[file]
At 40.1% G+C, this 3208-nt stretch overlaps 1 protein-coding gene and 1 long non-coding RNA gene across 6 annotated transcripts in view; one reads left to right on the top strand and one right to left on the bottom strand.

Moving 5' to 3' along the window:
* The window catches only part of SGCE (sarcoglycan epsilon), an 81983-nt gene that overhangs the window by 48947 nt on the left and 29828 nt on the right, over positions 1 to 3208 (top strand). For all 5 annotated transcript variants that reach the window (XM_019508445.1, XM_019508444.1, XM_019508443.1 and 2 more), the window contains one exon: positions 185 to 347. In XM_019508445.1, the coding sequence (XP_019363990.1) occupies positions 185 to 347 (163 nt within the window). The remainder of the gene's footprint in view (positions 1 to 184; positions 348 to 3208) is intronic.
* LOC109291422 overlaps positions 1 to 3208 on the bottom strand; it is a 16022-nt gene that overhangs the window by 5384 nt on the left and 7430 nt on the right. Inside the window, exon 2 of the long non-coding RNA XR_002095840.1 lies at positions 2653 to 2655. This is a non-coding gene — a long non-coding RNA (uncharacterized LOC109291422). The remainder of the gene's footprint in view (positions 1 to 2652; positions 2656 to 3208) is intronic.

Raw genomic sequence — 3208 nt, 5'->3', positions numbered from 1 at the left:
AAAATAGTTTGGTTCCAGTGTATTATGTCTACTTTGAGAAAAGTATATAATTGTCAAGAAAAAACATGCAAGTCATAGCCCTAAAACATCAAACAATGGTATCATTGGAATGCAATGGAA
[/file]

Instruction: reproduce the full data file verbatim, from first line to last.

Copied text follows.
At 40.1% G+C, this 3208-nt stretch overlaps 1 protein-coding gene and 1 long non-coding RNA gene across 6 annotated transcripts in view; one reads left to right on the top strand and one right to left on the bottom strand.

Moving 5' to 3' along the window:
* The window catches only part of SGCE (sarcoglycan epsilon), an 81983-nt gene that overhangs the window by 48947 nt on the left and 29828 nt on the right, over positions 1 to 3208 (top strand). For all 5 annotated transcript variants that reach the window (XM_019508445.1, XM_019508444.1, XM_019508443.1 and 2 more), the window contains one exon: positions 185 to 347. In XM_019508445.1, the coding sequence (XP_019363990.1) occupies positions 185 to 347 (163 nt within the window). The remainder of the gene's footprint in view (positions 1 to 184; positions 348 to 3208) is intronic.
* LOC109291422 overlaps positions 1 to 3208 on the bottom strand; it is a 16022-nt gene that overhangs the window by 5384 nt on the left and 7430 nt on the right. Inside the window, exon 2 of the long non-coding RNA XR_002095840.1 lies at positions 2653 to 2655. This is a non-coding gene — a long non-coding RNA (uncharacterized LOC109291422). The remainder of the gene's footprint in view (positions 1 to 2652; positions 2656 to 3208) is intronic.

Raw genomic sequence — 3208 nt, 5'->3', positions numbered from 1 at the left:
AAAATAGTTTGGTTCCAGTGTATTATGTCTACTTTGAGAAAAGTATATAATTGTCAAGAAAAAACATGCAAGTCATAGCCCTAAAACATCAAACAATGGTATCATTGGAATGCAATGGAA